Restaurants V Street and Vedge switched to Resy this year after owners Rich Landau and Kate Jacoby determined that most reservations were made by phone or through their website, not OpenTable.

“It was a concern for us at first,” Jacoby said. “What if someone doesn’t want to download another app or doesn’t want to give out their information to another site? But we were willing to take the risk that our restaurant was special enough for people to find it.”

The bar at Vedge.
Michael Klein / File Photograph
The bar at Vedge.

OpenTable remains the juggernaut: The number of Philadelphia metropolitan area restaurants using the platform has increased by about 51 percent since 2014. All Stephen Starr restaurants use it, as do Michael Schulson’s and Marcie Turney and Valerie Safran’s.

Andrea Johnston, chief operating officer for OpenTable, said that although some patrons log on to OpenTable with a specific restaurant in mind, others, like tourists, rely on it to find places based on factors like the neighborhood or cuisine.

“That side of OpenTable is geared toward diners who don’t know where they want to go,” she said. “That’s the marketing engine behind it, and it’s a powerful tool.”

Shawn Darragh, co-owner of Cheu Noodle Bar, Cheu Fishtown, Bing Bing Dim Sum, and Nunu, said that after Resy acquired Reserve and started converting the software, there were problems with lost reservations and system crashes. They switched to OpenTable in January.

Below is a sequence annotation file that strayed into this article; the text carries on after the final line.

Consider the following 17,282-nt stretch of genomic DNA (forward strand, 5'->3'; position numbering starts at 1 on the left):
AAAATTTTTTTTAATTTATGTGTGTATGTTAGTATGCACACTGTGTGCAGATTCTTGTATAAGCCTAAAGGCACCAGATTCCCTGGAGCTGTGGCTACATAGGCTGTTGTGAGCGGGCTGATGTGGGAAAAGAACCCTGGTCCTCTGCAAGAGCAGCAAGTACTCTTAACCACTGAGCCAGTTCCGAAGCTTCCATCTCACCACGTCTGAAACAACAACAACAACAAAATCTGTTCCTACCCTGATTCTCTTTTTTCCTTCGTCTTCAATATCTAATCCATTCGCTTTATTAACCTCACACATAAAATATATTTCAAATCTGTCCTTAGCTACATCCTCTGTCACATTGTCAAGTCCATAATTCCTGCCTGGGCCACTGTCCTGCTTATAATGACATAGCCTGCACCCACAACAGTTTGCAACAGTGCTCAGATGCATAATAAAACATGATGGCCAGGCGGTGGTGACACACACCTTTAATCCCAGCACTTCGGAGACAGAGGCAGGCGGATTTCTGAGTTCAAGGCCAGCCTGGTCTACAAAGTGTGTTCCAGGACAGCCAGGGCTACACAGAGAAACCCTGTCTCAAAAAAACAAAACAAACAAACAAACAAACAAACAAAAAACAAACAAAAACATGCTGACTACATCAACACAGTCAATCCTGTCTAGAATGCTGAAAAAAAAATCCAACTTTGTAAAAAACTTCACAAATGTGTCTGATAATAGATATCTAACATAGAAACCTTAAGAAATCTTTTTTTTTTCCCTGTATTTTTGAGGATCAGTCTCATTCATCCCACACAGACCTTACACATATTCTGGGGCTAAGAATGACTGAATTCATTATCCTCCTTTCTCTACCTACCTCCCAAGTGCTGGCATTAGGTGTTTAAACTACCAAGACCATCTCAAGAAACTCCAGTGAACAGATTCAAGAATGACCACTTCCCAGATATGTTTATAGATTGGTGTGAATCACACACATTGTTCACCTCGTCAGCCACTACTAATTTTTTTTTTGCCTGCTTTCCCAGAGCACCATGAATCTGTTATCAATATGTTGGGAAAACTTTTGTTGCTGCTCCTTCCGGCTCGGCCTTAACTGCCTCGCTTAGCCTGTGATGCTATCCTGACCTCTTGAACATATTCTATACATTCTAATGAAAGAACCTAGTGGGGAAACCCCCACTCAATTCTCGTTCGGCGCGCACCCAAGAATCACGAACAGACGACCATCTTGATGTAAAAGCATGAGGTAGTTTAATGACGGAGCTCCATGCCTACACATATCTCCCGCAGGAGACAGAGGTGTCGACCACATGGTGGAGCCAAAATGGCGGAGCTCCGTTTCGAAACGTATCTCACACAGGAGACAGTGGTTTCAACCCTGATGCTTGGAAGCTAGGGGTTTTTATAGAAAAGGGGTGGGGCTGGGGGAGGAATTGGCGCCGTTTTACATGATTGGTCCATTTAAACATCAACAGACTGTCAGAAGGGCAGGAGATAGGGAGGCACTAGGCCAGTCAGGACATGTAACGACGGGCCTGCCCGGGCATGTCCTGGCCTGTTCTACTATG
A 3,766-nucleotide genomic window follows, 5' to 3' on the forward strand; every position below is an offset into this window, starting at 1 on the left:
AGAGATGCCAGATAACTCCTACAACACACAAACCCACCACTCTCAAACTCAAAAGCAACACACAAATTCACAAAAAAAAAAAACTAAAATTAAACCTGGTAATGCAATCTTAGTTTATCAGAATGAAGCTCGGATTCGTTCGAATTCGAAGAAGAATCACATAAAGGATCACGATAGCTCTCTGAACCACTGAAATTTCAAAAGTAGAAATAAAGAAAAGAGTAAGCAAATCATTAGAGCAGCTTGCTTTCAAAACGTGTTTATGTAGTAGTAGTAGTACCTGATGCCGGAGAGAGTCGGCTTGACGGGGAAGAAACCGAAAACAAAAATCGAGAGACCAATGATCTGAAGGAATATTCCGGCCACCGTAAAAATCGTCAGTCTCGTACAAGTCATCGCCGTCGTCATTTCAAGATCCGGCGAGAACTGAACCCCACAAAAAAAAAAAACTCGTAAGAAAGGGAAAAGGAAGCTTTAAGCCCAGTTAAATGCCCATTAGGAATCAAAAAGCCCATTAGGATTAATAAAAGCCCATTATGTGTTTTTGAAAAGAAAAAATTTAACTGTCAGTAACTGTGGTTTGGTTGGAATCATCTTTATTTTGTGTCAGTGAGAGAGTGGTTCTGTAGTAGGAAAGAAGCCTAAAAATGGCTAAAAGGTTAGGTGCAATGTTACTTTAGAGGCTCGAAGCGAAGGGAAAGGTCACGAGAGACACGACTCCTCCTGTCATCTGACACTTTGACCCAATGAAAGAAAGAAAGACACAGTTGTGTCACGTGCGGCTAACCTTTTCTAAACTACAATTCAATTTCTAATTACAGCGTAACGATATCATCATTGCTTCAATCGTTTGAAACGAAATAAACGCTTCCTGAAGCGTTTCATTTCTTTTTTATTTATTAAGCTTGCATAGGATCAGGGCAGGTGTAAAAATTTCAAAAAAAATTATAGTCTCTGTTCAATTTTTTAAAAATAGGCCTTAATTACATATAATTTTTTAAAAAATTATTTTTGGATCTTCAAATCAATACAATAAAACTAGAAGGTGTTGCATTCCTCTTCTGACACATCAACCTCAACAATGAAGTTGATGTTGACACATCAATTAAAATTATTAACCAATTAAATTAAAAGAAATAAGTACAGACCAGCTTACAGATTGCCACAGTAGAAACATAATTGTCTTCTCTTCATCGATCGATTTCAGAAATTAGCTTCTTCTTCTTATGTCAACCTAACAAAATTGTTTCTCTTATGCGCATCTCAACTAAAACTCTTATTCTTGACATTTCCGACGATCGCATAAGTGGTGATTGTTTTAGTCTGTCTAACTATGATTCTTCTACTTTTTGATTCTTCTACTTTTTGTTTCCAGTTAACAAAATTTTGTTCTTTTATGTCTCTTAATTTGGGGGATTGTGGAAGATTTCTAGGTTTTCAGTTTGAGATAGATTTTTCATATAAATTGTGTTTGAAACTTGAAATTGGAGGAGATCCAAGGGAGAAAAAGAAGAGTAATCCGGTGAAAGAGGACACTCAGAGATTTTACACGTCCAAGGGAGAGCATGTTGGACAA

The restaurants Darragh owns with chef Ben Puchowitz are small, and only about 20 percent of tables are saved for reservations. They had used Reserve largely for its wait-list software, which sends texts to patrons waiting for tables — a feature that OpenTable now also offers. OpenTable costs about $400 to $600 per month in reservations made at Cheu Fishtown and Bing Bing.

“If I was doing thousands of people a day, I might feel differently,” Darragh said. “But it’s also advertising for us. And I do think it will bring more people in.”

At Suraya, the Lebanese restaurant in Fishtown that seats between 250 and 300 people for dinner each night, at least 75 percent of diners are first-time guests, co-owner Greg Root said. Some of them discover the restaurant through OpenTable.

“As a business, you’re always thinking about cost, but you’re also thinking about what works for the guests," Root said. "Everyone in the city knows about OpenTable. Not everyone knows about Resy.”

A pizza comes out of the kitchen at Pizzeria Beddia.
--- David Maialetti / File Photograph
A pizza comes out of the kitchen at Pizzeria Beddia.

But Pizzeria Beddia, the latest project from Root and his partners, uses Resy. The March opening for the Fishtown restaurant named after Joe Beddia, whom Bon Appétit magazine once said made the best pizza in America, was not typical: It came a year after Beddia closed his previous pizza shop, which had amassed a cultlike following, and the new restaurant was busy as soon as it opened.

The restaurant saves less than half its tables for reservations. Within minutes of launching on Resy, those slots were filled; as of this week, reservations were booked through mid-June.